Thus for ten years was David in About this time, when David's trou- continual difficulties and straits; chased bles had continued four years, Samuel by Saul, and led to flee from place to died, and the Israelites lamented and place as a fugitive on the earth. His exermourned over him. David removed with cises of mind were very severe, and his men into Paran, south of the land of though, at times, his confidence in God Israel, into the wilderness, where he was shaken, in the main, his heart was might indulge his grief without inter- fixed trusting in the Lord.' The narruption from his vigilant and implacable rative we have glanced at, as recorded foe. But there, necessity led him to in the first book of Samuel, is the key appeal to the liberality of a rich man, to many of those Psalms which have whose flocks he had protected, for a little been the comfort of the tempted and temporary relief; his messengers were distressed and persecuted people of God treated roughly and insultingly refused. in every age. They were written for This provoked both David and his men. our learning, that we, through patience But one of Nabal's servants reported the and consolation of the scriptures, might case to his mistress, and she, sensible of have hope.' the equity of the request, the obligation The king of the Philistines once of her husband to David, and the danger more invaded Israel, and David was that might come on them if he deter- reduced to the painful alternative of exmined to make reprisals, prudently took posing himself to his fury, or taking the a great quantity of provisions, and coming field against his own people. He to David, appeased his anger with this seemingly chose the latter course; but seasonable present. Nabal heard of his the lords of the Philistines suspected danger afterwards and died; and Abigail him, and he was consequently dismissed became David's wife.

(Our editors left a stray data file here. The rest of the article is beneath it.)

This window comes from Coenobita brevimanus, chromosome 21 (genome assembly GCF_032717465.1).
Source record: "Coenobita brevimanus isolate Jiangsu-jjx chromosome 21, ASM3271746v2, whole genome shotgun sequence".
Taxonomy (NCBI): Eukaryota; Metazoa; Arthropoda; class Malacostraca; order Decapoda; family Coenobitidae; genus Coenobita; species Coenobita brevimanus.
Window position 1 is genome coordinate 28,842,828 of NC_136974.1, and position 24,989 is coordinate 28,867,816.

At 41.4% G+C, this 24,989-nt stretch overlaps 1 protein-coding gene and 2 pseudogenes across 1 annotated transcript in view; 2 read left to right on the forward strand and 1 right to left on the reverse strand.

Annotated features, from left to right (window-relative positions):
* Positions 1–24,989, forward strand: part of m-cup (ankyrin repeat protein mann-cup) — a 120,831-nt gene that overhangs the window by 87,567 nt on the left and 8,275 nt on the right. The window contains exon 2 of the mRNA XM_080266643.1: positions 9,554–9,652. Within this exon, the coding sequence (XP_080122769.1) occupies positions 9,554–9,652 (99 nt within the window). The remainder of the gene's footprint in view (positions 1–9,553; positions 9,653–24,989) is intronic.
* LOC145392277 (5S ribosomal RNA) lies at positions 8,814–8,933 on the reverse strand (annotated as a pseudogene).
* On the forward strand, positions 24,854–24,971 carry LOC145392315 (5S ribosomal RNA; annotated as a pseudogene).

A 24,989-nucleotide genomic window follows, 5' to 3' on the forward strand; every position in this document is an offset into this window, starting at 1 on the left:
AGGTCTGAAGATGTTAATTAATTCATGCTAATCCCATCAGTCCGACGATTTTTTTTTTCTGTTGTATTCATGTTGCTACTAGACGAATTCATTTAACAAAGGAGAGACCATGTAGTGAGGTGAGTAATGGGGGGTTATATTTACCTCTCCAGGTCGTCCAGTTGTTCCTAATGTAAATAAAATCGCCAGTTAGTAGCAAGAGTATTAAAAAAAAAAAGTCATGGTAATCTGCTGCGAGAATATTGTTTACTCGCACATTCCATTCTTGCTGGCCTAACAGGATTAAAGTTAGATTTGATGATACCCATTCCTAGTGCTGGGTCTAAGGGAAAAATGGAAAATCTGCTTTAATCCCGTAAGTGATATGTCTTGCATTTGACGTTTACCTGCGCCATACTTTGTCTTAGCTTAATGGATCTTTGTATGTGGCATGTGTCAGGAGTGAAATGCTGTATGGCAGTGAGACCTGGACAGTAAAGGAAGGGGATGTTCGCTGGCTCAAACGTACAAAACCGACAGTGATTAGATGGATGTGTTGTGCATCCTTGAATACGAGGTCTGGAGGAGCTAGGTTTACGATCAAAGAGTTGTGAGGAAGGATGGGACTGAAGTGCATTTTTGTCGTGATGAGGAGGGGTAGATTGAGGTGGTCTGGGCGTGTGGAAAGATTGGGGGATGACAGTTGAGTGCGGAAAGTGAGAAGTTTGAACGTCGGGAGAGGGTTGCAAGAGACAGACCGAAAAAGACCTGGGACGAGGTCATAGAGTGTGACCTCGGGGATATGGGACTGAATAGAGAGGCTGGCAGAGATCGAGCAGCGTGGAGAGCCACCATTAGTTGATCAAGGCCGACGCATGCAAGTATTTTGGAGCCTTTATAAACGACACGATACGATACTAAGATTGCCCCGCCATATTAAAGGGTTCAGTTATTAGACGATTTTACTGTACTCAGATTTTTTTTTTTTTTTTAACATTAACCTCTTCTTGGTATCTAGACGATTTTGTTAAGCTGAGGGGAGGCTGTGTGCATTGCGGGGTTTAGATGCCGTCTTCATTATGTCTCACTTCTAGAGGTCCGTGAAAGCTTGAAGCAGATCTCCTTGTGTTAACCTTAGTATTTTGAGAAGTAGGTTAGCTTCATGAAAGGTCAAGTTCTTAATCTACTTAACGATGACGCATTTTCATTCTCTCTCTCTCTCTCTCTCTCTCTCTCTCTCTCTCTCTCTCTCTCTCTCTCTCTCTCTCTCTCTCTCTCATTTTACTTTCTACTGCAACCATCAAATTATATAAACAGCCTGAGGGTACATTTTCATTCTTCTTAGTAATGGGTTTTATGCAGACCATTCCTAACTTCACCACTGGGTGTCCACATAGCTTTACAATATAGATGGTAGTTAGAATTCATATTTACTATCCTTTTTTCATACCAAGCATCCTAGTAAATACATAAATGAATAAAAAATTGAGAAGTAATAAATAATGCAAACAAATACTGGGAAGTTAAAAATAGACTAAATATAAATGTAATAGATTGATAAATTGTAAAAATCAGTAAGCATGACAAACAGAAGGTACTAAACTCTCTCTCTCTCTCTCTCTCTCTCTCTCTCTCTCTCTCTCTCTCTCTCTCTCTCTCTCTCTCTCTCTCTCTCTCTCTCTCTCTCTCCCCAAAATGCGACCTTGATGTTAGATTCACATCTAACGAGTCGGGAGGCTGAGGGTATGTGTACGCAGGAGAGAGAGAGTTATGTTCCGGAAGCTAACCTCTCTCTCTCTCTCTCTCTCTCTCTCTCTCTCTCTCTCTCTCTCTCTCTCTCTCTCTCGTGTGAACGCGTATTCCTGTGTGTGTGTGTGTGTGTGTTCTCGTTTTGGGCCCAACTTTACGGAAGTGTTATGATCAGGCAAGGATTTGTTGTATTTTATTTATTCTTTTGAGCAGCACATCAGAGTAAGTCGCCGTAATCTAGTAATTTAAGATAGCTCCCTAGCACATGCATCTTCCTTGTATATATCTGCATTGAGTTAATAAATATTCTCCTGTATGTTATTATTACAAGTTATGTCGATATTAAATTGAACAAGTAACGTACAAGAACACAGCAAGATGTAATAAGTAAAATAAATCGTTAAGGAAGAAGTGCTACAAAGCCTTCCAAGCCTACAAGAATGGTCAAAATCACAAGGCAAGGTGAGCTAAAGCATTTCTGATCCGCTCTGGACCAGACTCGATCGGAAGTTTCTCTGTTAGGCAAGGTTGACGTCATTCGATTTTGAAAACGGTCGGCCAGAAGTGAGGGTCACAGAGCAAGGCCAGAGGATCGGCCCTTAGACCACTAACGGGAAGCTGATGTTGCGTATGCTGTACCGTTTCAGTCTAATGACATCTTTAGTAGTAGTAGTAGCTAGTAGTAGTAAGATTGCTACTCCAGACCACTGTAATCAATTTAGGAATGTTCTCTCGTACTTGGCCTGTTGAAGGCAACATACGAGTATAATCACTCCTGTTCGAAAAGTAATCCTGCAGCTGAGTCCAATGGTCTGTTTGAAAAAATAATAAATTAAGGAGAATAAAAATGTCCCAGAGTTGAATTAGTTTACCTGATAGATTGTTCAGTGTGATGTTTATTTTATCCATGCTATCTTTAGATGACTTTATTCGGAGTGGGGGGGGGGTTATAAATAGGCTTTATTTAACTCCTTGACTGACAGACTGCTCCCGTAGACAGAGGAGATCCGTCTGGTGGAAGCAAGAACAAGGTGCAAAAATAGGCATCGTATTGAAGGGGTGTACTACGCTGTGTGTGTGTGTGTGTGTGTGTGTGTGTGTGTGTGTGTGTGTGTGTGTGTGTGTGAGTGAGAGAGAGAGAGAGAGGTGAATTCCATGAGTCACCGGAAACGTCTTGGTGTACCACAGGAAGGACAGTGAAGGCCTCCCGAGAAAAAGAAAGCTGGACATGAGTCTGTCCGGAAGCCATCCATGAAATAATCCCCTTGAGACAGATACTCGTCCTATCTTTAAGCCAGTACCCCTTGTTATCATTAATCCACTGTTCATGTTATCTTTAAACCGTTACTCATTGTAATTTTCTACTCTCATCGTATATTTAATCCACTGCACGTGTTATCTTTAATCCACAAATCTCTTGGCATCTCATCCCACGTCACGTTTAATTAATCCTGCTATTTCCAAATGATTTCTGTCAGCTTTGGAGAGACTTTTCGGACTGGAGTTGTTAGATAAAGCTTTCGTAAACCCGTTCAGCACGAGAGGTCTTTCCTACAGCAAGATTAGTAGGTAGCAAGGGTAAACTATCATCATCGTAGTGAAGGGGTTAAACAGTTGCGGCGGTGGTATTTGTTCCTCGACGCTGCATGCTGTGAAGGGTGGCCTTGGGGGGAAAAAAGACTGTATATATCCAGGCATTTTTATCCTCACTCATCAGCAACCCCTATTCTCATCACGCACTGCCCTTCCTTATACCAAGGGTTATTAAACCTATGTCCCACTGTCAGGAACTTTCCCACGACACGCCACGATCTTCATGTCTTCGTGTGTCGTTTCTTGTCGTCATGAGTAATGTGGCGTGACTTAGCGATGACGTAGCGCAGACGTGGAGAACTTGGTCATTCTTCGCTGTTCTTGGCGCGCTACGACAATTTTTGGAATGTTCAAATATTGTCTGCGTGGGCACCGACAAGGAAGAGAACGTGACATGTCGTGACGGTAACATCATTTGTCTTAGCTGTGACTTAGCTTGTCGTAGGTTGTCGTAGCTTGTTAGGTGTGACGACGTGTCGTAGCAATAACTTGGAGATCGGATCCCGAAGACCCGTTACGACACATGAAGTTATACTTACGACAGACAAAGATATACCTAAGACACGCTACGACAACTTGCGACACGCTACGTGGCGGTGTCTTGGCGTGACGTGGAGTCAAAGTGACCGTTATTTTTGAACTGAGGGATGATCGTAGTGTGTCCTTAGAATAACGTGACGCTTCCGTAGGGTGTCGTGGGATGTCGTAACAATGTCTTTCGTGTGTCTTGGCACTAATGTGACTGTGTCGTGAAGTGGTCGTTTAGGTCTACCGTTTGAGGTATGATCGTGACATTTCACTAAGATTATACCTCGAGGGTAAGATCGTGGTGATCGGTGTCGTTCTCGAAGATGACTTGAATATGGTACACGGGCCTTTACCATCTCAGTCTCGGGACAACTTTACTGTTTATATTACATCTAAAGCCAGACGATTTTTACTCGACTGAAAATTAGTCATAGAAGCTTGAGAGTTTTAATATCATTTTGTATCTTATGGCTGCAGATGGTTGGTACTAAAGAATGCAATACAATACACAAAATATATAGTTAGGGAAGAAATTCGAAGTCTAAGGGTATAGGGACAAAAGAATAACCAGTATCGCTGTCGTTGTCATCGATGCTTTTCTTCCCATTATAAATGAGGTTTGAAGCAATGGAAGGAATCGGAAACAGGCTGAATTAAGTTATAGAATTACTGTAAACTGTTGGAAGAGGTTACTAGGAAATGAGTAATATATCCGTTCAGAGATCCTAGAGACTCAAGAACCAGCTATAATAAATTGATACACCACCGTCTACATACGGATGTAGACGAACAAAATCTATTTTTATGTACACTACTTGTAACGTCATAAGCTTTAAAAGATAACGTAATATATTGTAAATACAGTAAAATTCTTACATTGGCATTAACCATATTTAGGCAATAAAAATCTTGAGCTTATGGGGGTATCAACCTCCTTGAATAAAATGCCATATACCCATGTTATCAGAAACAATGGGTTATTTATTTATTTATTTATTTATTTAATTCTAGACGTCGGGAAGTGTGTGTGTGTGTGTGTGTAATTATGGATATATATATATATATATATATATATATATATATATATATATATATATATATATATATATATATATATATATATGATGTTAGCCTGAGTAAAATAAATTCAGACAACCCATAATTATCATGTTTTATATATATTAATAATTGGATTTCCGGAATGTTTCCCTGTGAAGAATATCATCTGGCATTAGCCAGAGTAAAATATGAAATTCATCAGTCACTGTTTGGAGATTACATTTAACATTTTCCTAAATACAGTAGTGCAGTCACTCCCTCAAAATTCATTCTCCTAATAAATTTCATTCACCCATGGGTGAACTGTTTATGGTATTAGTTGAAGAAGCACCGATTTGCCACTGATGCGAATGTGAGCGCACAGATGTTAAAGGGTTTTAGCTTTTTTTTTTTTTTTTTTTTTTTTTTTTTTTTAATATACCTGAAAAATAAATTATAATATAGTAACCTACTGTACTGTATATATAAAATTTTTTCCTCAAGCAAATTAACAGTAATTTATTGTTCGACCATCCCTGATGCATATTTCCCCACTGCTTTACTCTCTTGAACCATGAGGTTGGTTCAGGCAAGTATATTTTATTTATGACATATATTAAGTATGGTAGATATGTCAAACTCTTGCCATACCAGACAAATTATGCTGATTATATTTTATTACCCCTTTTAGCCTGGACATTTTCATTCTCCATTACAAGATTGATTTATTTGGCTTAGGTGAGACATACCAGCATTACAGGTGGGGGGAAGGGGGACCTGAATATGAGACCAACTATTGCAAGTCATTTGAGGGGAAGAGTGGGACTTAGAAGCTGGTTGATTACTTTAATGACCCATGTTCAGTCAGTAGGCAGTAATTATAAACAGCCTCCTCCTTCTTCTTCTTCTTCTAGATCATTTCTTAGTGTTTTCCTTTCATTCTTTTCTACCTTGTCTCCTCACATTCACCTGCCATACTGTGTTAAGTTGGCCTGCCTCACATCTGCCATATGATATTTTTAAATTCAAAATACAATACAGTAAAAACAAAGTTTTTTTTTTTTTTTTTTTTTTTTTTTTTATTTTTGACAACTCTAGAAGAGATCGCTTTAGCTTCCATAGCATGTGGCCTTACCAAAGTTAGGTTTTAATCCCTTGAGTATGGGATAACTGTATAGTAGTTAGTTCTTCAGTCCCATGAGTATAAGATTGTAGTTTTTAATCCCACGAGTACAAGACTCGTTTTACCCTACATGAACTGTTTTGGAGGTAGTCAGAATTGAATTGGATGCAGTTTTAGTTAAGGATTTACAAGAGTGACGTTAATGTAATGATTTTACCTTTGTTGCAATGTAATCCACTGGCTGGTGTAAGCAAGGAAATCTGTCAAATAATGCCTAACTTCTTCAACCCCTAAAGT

by Achish, to return to Ziklag. The battle Again, when in the neighbourhood of field chosen by the Philistines was the Ziph, Saul was excited by the Ziphites plain of Jezreel, which is far north of to go against David; and then while he Gath, so that David was three days was asleep in his camp, and his guards returning to Ziklag on the south. On were asleep, David and Abishai went his arrival, he found the place in ruins, and took away the spear and cruse of sacked, burnt, and destroyed. A party of water from near his pillow: but he Amalekites taking advantage of his abrefused to smite him, though strongly sence had thus avenged themselves on tempted by his valiant attendant; saying him, taking his wives and those of his people, their cattle and substance, all An Amalekite, hoping for a reward with them as a prey. He pursued them, from David, brought him the first inteland guided by an Egyptian who belonged ligence of the sad issue of the battle, and to the party, but had fallen in the rear claimed the honour of dispatching Saul. sick, he came on them and recaptured Alas, how little he understood of the all they had taken, uninjured, besides character of David, to imagine this so great a spoil, as enabled him to send would commend him to his favour! He presents to the elders of the chief towns was put to death, as guilty, on his own of Judah, who had assisted him in his confession, of murder and treason : and extremities.